Nepal’s own stand on the recruitment of its citizens into the Indian Army has been a bit of a mixed bag. Over the last two decades, sections of the polity have questioned recruitment of Nepal citizens into another country’s army where they might be deployed against countries friendly to Nepal. Gorkhas in the Indian Army are deployed at both the Line of Control with Pakistan and at the Line of Actual Control with China.
Nepal has friendly ties with Pakistan, and China is hugely influential in Nepal.
In 2020, then Nepal foreign minister Pradeep Gyawali shocked many by calling Gorkha recruitment into foreign armies a “legacy of the past” and the 1947 tripartite agreement as “redundant”.
The narrow caste pool from which recruitment takes place — Indian Army’s intake is from Magar and Gurung communities in western Nepal, and the Kirati Rai and Limbus from eastern Nepal — has also raised concerns that this excludes these communities from Nepal’s national life, which may not be favourable for the country, or the communities, in the long run.
Despite the rhetoric, Nepal understands that the economic aspect is too important for Kathmandu to dismiss altogether, but wants to be involved in the recruitment process. The sudden announcement of the scheme caught Nepal by surprise.
Officials in Kathmandu told The Indian Express that they had no information from Delhi about Agnipath. Even chairman of Nepal ex-servicemen’s association, Major General Keshar Bahadur Bhandari, was in the dark. He seemed to believe that the Agnipath scheme was separate from Gorkha recruitment and expressed hope that recruitment of Gorkhas would continue.
While Indian Army officials have asserted that there is no plan to tinker with the composition of the regiments at the moment, Bhandari had questions about the impact of the All Country All Class recruitment on the idea of an ethnic Gorkha regiment, and whether there will be space in this new structure for Nepali Gorkhas over time.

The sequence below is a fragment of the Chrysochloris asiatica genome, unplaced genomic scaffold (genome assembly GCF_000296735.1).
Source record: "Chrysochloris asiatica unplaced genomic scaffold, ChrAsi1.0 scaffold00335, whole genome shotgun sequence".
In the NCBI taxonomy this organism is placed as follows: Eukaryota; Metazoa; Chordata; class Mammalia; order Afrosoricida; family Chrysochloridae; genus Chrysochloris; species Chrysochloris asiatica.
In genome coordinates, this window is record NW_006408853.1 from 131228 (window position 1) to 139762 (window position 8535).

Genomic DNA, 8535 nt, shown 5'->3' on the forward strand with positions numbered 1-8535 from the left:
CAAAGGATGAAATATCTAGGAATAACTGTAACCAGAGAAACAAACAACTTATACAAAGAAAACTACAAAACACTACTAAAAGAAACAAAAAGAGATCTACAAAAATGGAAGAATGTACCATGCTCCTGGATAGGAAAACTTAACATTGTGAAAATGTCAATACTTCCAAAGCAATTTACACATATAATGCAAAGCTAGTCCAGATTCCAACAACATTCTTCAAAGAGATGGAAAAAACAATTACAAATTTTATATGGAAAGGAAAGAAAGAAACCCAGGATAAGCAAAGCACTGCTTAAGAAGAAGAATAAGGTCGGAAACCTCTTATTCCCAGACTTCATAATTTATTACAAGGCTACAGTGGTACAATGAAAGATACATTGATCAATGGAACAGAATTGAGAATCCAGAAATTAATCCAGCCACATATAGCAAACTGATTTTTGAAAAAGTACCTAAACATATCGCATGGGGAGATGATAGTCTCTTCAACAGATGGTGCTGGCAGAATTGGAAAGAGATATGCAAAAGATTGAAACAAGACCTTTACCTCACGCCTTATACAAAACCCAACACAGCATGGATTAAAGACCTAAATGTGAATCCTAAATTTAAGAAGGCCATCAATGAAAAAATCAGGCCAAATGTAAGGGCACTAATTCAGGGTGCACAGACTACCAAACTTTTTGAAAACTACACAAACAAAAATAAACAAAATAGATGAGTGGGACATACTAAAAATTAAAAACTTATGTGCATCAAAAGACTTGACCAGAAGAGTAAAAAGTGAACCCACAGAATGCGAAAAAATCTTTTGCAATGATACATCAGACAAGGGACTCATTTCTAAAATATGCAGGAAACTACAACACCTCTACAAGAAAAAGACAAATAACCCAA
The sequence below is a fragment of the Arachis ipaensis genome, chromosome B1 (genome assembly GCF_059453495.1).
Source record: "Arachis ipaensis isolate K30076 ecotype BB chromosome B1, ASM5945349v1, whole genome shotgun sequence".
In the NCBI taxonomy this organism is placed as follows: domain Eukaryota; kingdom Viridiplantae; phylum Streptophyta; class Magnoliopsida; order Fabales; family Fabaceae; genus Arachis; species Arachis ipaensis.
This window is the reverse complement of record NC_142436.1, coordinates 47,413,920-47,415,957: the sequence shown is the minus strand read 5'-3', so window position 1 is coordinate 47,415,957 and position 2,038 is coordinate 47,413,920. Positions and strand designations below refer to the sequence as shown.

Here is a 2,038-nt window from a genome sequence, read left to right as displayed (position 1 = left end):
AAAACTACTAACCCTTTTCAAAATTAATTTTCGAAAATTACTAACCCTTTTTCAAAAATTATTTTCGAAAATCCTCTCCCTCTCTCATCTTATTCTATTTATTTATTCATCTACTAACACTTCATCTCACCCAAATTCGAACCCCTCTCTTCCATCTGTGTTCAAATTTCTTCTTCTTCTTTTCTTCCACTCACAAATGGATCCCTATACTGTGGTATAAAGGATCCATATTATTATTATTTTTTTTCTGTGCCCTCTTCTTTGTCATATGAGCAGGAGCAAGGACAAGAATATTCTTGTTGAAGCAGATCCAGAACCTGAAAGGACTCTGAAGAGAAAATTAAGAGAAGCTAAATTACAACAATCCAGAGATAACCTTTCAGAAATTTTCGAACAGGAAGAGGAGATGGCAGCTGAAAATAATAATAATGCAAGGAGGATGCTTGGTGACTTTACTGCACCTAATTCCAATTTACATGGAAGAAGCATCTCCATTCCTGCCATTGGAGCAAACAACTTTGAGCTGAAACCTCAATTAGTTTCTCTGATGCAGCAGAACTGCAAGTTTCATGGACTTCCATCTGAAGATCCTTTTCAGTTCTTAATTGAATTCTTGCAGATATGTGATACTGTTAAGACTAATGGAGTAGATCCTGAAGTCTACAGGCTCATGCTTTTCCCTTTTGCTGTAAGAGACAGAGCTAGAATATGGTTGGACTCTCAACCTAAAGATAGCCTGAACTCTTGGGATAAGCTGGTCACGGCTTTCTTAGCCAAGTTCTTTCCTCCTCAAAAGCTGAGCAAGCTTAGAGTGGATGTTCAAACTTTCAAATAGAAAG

“Nepal believes India often takes it for granted. Since we are recruiting every year, it behoves us to tell them what we are doing,” Rae said.
As in India, re-employment of Agniveer who will be let go after their four-year stint is a major concern in Nepal. Unlike the re-employment schemes announced for Indian Agniveer, none have been announced in Nepal for the Gorkhas.
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Major General Bhupinder Singh Ghotra (retd) of 5 Gorkhas, said Nepali ex-Agniveer need not fear, as they would be “ready material” for defence forces of Brunei and Singapore that recruit Nepali citizens. But, he said, India needs to discuss the re-employment issue with Nepal — “government to government”.
Ghotra also said while the numbers might seem small, their “strategic importance” should be understood, particularly due to China’s interest in Nepal. “China is looking for any opportunity, and they should not misuse these people,” he said.
Gurung, too, pointed out that China has “never been comfortable with Nepal citizens joining the Indian Army”.
In 2020, reports in Indian media said that a Confucius Studies Centre had funded a Nepal NGO to carry out a study on why Nepali youth join the Indian Army. But the study, if it was conducted at all, and its conclusions, are not in the public domain.